I knew it was not a correct Technique

  1. 1 My co-worker showed me how to do a PICC Line dressing change yesterday. I knew it was an incorrect technique because I reviewed the skill in youtube before. All my co-worker did was just removed the tecoderm and replaced it with a new one then dated it. What? What would you do if you were in that situation.
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    Visit  FutureRN_NP profile page

    About FutureRN_NP

    From 'The Big Apple'; Joined Sep '06; Posts: 140; Likes: 38.

    35 Comments so far...

  3. Visit  tokmom profile page
    8
    I wouldn't assume youtube was correct. I would follow the hospital policy and lay a copy by her charts, or wherever her stuff is at work and let it be.
  4. Visit  tojal1989 profile page
    2
    so whats the point of that? to "air it out" lol. My hospital has a kit.. with clean gloves take out tegaderm, put on sterile gloves and mask, remove biopatch, clean area with sterile solution on this swab (forget what its called), replace new biopatch, new tegaderm. some nurses put a bew stat lock some dont. Look up the policy in your hospital
    lindarn and Meriwhen like this.
  5. Visit  PeepnBiscuitsRN profile page
    3
    I would trust the PICC nurse who has probably done plenty of dressing changes, and was also specially trained to become a PICC nurse. If I've learned anything by now it's that how you do things in school, in a nice controlled lab atmosphere is not an accurate reflection whatsoever of the real world. If you watched a procedure on you tube I'm willing to bet it was done under very calm controlled conditions.

    I learned this real fast when it came to putting in a foley- yes I kept sterile, but the minute I started screwing around wrestling that stupid fenistrated drape and the other drape thingy, the preceptor I was with snatched it clean out of my hand and said that those things are nothing but a pain in the butt to try to finagle.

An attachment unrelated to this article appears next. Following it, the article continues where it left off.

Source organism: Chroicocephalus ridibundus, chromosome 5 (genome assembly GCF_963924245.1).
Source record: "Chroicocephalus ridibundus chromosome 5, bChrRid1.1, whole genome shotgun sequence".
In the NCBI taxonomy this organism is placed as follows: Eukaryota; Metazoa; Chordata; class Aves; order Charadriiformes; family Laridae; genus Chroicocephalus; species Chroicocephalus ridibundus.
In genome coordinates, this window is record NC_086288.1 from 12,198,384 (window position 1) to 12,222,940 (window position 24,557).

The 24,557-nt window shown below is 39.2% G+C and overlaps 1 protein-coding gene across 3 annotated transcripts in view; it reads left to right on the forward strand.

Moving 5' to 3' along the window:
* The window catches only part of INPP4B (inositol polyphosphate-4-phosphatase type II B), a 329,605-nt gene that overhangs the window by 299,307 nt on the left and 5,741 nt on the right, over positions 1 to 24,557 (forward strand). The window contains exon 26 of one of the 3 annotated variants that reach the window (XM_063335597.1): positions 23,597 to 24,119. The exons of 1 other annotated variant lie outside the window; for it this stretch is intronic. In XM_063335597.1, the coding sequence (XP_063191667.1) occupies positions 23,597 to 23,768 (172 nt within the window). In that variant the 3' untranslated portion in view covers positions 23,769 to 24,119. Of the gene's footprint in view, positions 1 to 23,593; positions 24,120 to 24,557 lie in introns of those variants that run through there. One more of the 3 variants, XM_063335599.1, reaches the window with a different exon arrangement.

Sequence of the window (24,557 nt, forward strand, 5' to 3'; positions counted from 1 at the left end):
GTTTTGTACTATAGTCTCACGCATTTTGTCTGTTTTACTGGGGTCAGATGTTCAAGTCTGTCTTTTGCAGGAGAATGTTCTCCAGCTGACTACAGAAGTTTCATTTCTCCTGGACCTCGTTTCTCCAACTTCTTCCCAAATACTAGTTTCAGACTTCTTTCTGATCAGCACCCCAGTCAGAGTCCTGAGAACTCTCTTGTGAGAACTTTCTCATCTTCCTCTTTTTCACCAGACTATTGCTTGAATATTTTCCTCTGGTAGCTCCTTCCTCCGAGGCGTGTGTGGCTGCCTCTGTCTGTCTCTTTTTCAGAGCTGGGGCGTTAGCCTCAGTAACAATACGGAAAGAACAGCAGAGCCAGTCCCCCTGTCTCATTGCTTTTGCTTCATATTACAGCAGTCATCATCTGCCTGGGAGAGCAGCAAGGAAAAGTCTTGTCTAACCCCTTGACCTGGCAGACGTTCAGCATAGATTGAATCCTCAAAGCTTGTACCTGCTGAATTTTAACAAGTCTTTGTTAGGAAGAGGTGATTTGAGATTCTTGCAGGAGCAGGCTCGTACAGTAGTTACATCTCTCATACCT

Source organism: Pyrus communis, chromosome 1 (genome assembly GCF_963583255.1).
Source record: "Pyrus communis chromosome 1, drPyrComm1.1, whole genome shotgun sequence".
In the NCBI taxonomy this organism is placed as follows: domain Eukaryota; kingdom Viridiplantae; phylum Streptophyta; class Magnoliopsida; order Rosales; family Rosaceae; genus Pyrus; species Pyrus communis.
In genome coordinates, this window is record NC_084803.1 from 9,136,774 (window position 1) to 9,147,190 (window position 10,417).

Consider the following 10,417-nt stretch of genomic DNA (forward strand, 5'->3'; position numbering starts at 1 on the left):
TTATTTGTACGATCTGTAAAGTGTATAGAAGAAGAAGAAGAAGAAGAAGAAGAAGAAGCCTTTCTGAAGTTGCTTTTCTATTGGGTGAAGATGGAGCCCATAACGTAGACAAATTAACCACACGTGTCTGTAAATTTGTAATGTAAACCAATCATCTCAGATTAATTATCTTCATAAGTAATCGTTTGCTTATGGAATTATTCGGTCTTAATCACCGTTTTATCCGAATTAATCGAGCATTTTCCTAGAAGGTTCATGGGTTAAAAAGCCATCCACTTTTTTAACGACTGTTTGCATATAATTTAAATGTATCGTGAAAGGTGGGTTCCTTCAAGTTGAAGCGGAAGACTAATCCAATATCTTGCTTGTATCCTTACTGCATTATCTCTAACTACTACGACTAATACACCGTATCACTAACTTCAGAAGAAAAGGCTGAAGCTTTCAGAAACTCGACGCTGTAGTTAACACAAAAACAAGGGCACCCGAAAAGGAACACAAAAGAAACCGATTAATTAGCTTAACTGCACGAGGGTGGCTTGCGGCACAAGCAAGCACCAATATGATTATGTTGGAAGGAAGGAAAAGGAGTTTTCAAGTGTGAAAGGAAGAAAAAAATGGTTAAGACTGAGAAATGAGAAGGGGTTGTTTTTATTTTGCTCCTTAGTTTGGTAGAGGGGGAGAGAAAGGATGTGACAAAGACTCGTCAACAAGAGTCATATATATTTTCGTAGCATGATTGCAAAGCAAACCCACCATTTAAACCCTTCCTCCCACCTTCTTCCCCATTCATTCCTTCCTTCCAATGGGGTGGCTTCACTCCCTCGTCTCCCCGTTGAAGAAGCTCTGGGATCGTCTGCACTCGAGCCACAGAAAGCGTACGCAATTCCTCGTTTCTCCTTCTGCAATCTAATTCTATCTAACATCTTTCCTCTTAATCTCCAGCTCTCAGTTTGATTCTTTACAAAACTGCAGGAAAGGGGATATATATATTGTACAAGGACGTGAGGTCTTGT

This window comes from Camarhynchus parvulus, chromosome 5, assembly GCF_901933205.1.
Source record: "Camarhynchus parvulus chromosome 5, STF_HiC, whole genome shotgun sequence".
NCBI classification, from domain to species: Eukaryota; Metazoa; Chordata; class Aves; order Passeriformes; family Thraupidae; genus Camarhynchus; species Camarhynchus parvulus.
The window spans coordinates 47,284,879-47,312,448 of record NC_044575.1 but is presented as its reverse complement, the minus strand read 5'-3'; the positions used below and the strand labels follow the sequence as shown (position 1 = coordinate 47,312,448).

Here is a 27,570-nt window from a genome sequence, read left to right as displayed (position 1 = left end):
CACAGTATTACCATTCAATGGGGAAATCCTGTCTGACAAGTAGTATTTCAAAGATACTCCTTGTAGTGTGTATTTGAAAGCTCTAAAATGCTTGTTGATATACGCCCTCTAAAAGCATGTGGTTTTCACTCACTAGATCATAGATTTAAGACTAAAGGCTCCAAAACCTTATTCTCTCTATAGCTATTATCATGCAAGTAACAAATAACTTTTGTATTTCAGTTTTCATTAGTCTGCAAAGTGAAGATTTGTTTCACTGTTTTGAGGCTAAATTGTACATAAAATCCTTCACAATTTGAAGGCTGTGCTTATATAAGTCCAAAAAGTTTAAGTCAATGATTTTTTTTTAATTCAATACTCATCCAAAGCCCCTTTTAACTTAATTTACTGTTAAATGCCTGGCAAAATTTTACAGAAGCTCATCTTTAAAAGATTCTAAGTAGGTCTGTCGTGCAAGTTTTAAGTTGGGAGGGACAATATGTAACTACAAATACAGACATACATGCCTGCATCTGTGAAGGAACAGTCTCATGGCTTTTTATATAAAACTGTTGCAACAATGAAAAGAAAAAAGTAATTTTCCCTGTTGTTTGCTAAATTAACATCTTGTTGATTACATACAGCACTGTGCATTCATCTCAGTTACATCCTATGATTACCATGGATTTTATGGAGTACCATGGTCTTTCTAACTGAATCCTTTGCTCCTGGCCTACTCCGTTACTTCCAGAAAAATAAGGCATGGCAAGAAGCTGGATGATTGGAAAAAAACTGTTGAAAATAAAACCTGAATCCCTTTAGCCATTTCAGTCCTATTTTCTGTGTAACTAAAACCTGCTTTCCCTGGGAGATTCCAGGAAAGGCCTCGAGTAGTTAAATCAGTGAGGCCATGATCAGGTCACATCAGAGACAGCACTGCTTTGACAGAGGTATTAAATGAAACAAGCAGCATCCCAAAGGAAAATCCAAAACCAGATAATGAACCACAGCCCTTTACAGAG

Last edit by PeepnBiscuitsRN on Jan 29, '12 : Reason: typo
    lindarn, Meriwhen, and Aurora77 like this.
  6. Visit  K+MgSO4 profile page
    3
    Quote from tokmom
    I wouldn't assume youtube was correct. I would follow the hospital policy and lay a copy by her charts, or wherever her stuff is at work and let it be.
    bit passive aggressive don't you think?

    Would it not be better to have a conversation in private about this with the P & P in hand?
    canoehead, lindarn, and Amanda.RN like this.
  7. Visit  Ruby Vee profile page
    12
    Quote from k+mgso4
    bit passive aggressive don't you think?

    would it not be better to have a conversation in private about this with the p & p in hand?
    you're new? your co-worker isn't? leave it alone. read the policy and procedure for your hospital, do it correctly in your practice and if you're ever in the position of being a preceptor of course show your orientee the correct way. but leave your co-worker alone.
    Cat_LPN, canoehead, fromtheseaRN, and 9 others like this.
  8. Visit  Meriwhen profile page
    7
    You Tube is like Wikipedia: there's tons of useful information on it...but not always accurate informations since anyone with an account can post or edit material.

    I guess the same could be said for coworkers.

    I'd follow whatever procedure is outlined in your hospital's P&P.
    PsychNurseWannaBe, roemerr, lindarn, and 4 others like this.